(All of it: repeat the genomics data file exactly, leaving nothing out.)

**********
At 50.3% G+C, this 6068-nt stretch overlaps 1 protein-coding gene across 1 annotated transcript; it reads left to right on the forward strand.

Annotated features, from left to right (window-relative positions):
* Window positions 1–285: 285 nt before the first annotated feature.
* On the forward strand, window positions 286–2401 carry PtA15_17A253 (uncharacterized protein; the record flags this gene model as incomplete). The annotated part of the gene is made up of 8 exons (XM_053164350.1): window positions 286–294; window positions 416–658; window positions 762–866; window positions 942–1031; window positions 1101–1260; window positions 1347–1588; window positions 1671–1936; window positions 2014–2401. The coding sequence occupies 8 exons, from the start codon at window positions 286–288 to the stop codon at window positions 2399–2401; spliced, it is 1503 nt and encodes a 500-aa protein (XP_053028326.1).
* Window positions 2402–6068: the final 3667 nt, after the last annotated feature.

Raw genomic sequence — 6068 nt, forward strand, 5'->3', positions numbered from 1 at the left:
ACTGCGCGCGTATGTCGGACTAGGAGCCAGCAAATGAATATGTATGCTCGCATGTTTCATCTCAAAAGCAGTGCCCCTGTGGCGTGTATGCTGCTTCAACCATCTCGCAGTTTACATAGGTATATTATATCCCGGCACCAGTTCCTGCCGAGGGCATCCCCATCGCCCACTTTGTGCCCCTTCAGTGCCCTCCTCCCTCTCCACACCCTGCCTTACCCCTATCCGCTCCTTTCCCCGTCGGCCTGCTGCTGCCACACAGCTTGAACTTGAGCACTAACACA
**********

At 50.3% G+C, this 6068-nt stretch overlaps 1 protein-coding gene across 1 annotated transcript; it reads left to right on the forward strand.

Annotated features, from left to right (window-relative positions):
* Window positions 1–285: 285 nt before the first annotated feature.
* On the forward strand, window positions 286–2401 carry PtA15_17A253 (uncharacterized protein; the record flags this gene model as incomplete). The annotated part of the gene is made up of 8 exons (XM_053164350.1): window positions 286–294; window positions 416–658; window positions 762–866; window positions 942–1031; window positions 1101–1260; window positions 1347–1588; window positions 1671–1936; window positions 2014–2401. The coding sequence occupies 8 exons, from the start codon at window positions 286–288 to the stop codon at window positions 2399–2401; spliced, it is 1503 nt and encodes a 500-aa protein (XP_053028326.1).
* Window positions 2402–6068: the final 3667 nt, after the last annotated feature.

Raw genomic sequence — 6068 nt, forward strand, 5'->3', positions numbered from 1 at the left:
ACTGCGCGCGTATGTCGGACTAGGAGCCAGCAAATGAATATGTATGCTCGCATGTTTCATCTCAAAAGCAGTGCCCCTGTGGCGTGTATGCTGCTTCAACCATCTCGCAGTTTACATAGGTATATTATATCCCGGCACCAGTTCCTGCCGAGGGCATCCCCATCGCCCACTTTGTGCCCCTTCAGTGCCCTCCTCCCTCTCCACACCCTGCCTTACCCCTATCCGCTCCTTTCCCCGTCGGCCTGCTGCTGCCACACAGCTTGAACTTGAGCACTAACACA